Fig. 3
figure3

Sum rate comparison for different beamforming schemes versus SNR in ULA. It illustrates that the different precoding algorithms simulation results when SNR increases from − 20 to 20 dB. The result under a massive MIMO system with \({N_t} = 128\) is represented by (a), and the result under a MIMO system with \({N_t} = 32\) is represented by (b)

Fig. 4
figure4

Sum rate comparison for different beamforming schemes versus SNR in UPA. a \({N_t} = 128\) and b \({N_t} = 32\)

The performance of the sum rate versus SNR for different precoding algorithms in UPA is displayed in Fig. 4, where (a) represents \({N_t} = 128\) and (b) represents \({N_t} = 32\). It can be seen from Fig. 4 that the sum rate of each algorithm under UPA decreases slightly compared with that under ULA. The performance of the proposed algorithm in Fig. 4a is significantly better than that of SIC-BD. In Fig. 4b, the proposed algorithm is closer to the HyEB [28]. The Full-Analog algorithm is much lower than other algorithms. Although the use of UPA in the MU-MIMO channel will cause the overall performance of the proposed algorithm to slightly decrease, the trend of change is still consistent with the use of ULA. Furthermore, when the antenna deployment mode is changed from a linear array to an area array, the area of the antenna array deployed by the base station is greatly saved, and the space utilization rate of the base station and users on the device is effectively improved.

B. Performance for the number of BS antennas

The performance of the sum rate versus the BS antennas for different precoding algorithms is displayed in Fig. 5, where SNR = 0 dB. We note that the performance of all algorithms can be improved by increasing the number of BS antennas. When the number of BS antennas is large, the performance gap between the SC beamforming scheme and FC hybrid beamforming scheme becomes larger. But the proposed design scheme is better than the SIC-BD. Moreover, compared with the small number of BS antennas, the performance gap between the proposed beamforming scheme and the HyEB [28] scheme is small. The Full-Analog method is far lower than the proposed algorithm.

Fig. 5
figure5

Sum rate comparison for different hybrid precoding schemes versus the number of BS antennas. The graph shows the result of the number of antennas from 64 to 256 when SNR = 0 dB

C. Performance for the number of users

Figure 6 compares the sum rate performance of different precoding schemes versus the number of users with SNR = 5 dB, where the number of users changes from 2 to 12. We can see that the proposed method is very close to the SIC-BD, but the overall performance is still better than the SIC-BD. As the number of users increases, the sum rate performance of different design methods becomes large. Furthermore, it can also be explained that with the increase in the scale of the system, the proposed design scheme effectively eliminates inter-user interference, so as to improve the performance of the system. The sum rate of the Full-Analog algorithm does not change significantly with the number of users, and its growth rate is the smallest compared to other algorithms.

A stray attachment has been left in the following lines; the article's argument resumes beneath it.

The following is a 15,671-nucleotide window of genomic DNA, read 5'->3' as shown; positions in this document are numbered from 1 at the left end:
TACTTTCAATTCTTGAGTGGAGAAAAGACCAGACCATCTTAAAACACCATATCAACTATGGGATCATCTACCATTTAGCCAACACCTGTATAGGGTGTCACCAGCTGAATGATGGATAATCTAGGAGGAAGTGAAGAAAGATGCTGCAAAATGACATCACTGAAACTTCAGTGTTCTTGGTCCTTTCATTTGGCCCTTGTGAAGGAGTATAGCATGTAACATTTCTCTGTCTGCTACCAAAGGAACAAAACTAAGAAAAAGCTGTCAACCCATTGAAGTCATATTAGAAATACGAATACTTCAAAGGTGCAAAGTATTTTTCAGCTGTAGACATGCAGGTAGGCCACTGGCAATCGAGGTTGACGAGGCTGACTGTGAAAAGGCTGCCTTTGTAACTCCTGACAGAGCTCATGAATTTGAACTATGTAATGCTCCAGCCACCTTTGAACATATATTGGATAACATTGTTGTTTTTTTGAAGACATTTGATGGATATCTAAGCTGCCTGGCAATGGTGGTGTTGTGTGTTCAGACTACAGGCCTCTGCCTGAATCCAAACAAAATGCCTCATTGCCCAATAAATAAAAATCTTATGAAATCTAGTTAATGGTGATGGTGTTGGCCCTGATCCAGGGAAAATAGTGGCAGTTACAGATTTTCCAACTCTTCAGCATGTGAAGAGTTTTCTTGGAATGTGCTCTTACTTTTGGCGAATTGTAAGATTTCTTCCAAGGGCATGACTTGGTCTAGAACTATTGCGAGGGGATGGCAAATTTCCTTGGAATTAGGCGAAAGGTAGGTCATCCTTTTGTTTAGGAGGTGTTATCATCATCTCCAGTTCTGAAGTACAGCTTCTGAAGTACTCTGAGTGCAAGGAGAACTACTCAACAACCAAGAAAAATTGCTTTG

Fig. 6
figure6

The sum rate comparison for different hybrid precoding schemes versus the numbers of users. It compares the sum rate performance of different precoding schemes versus the number of users with SNR = 5 dB, where the number of users changes from 2 to 12

Table 2 The running time of five schemes (unit, second)

In order to compare the computational complexity of proposed schemes, we list the running time of five schemes in Table 2 with the average time over 100 random channel realizations. Regardless of the computer hardware, we can find that the running time of full-connected structure schemes is tremendously large. Although the full-connected structure has better performance, it has the disadvantages of complicated layout, high cost, and excessive power consumption. For the sub-connected structure, the hardware complexity and energy consumption are reduced, and the performance is not significantly different from the full-connected structure. The proposed algorithm is slightly slower than SIC-BD in running time, but its performance is ahead of SIC-BD due to its screening optimization. The full-analog algorithm takes faster time but the performance difference is obvious.

D. Performance for data streams per user

Figure 7 shows the sum rates achieved by different hybrid precoding schemes when the number of data streams per user is different, where \({N_s} = 2\), 4. Considering the costs and power consumption, we find that the performance of different hybrid precoding schemes with SC is similar but the proposed method is more closer to that of the HyEB [28] scheme as the number of data streams per user is small, i.e., \({N_s}= 2\). When the number of data streams provided by the system increases, the gaps between the sum rates of different schemes become larger correspondingly. However, the proposed hybrid precoding scheme still performs better than SIC-BD when the number of data streams is different.